The idea of commoning is on the rise, or rather, is having a resurgence. Talk of the commons appears in unexpected places, from the radical to the less so. From a marginal idea a few years ago it has drifted, with the help of digital technology, into a position where parties and campaigners refer to it and many people will know what it means. But even in radical writing it is often the idea or the technical aspects of commoning that take centre stage. What about the experience of commoning? What does it feel like to be a commoner? It seems worth talking about this, for in the end social systems are neither ideas nor even structures to the people who live in them: they are experience.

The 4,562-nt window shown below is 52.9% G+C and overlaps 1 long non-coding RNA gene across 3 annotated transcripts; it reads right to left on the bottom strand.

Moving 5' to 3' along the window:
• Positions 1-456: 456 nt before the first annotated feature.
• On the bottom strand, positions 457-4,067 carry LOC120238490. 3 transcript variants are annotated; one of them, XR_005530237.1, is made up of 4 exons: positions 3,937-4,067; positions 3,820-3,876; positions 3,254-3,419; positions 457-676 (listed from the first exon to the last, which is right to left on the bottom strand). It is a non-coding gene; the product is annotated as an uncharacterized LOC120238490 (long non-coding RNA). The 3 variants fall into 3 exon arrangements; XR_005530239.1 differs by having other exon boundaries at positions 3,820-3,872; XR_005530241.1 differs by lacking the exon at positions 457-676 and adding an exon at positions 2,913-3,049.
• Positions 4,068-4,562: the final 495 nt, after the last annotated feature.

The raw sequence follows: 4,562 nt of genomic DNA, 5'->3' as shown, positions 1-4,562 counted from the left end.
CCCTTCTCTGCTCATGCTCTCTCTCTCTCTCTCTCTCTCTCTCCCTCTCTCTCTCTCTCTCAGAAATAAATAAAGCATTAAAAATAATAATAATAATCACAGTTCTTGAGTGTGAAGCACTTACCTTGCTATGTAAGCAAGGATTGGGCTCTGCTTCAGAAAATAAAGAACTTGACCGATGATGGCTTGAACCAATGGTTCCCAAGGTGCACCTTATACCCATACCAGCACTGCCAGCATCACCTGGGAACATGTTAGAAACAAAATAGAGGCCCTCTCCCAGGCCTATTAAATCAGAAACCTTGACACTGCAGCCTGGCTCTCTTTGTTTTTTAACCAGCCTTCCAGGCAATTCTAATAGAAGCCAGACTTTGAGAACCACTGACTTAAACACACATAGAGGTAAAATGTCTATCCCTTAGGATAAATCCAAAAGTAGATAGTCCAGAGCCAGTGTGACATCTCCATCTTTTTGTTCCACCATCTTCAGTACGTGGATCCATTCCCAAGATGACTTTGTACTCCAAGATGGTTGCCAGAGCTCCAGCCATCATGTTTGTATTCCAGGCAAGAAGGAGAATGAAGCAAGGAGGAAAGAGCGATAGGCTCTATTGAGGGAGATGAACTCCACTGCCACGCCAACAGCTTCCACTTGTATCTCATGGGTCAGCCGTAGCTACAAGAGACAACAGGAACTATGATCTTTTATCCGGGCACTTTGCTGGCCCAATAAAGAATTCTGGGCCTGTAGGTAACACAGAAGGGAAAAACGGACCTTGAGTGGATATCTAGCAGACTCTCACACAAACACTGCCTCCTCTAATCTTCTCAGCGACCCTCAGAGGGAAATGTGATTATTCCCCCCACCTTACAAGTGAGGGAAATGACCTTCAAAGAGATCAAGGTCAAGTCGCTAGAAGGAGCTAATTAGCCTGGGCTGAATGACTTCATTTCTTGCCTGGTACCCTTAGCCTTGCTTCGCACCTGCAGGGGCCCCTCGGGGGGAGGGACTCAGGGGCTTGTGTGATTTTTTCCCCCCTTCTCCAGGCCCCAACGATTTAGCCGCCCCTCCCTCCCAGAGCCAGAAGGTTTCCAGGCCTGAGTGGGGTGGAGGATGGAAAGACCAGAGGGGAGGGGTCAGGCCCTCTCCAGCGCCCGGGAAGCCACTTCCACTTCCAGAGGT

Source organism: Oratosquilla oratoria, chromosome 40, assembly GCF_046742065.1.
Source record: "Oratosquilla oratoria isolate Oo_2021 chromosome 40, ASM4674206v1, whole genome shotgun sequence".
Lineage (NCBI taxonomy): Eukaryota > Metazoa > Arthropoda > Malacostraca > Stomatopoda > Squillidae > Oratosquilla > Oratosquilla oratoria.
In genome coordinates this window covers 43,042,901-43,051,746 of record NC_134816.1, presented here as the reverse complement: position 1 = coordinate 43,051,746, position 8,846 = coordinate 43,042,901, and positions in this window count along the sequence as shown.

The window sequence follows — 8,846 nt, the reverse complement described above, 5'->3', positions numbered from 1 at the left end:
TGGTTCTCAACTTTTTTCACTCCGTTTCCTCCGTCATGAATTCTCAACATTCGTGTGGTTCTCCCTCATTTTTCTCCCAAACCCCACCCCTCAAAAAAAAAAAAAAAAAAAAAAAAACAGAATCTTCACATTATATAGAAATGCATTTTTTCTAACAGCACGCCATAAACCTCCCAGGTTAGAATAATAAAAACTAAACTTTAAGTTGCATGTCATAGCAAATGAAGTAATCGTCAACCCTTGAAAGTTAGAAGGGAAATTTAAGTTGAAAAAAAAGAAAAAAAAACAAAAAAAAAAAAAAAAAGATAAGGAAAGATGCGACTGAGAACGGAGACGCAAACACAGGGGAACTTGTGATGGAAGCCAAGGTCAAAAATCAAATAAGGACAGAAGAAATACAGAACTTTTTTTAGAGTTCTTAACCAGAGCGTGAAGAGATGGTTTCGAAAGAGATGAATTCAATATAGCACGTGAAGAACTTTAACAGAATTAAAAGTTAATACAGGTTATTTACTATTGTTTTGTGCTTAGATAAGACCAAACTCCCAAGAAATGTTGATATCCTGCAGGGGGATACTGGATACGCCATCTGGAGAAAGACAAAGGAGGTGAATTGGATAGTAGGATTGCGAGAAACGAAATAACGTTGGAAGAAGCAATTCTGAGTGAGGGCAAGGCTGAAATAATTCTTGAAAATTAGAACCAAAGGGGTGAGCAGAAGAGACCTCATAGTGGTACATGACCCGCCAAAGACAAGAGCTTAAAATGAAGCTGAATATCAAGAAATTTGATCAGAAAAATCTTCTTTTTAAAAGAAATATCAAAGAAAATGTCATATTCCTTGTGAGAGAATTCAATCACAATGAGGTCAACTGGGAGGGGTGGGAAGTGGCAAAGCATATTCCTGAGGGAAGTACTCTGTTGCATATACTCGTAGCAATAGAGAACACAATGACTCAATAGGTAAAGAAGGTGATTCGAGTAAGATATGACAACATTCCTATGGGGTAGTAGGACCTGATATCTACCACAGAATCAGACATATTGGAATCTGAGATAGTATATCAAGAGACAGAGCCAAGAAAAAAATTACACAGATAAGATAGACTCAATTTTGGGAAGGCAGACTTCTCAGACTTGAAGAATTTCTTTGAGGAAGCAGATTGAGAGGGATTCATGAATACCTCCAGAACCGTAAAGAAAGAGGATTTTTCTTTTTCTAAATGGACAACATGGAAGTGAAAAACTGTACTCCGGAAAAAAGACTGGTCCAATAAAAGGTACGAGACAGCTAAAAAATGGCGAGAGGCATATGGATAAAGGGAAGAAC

There are many types of commoning and so there are different experiences of it. We can talk of digital commons, where abundance reigns supreme, or of limited resource commons, we can talk of commons with only a few dozen participants and commons with millions, we can talk of commons we establish and fight for deliberately, or commons that we find ourselves caught up in. So when we talk of experiencing the commons, we cannot talk of one experience, yet if there are features that tie all commons together, perhaps there are also experiences that are shared – common experiences of commons, if you will. [Read more]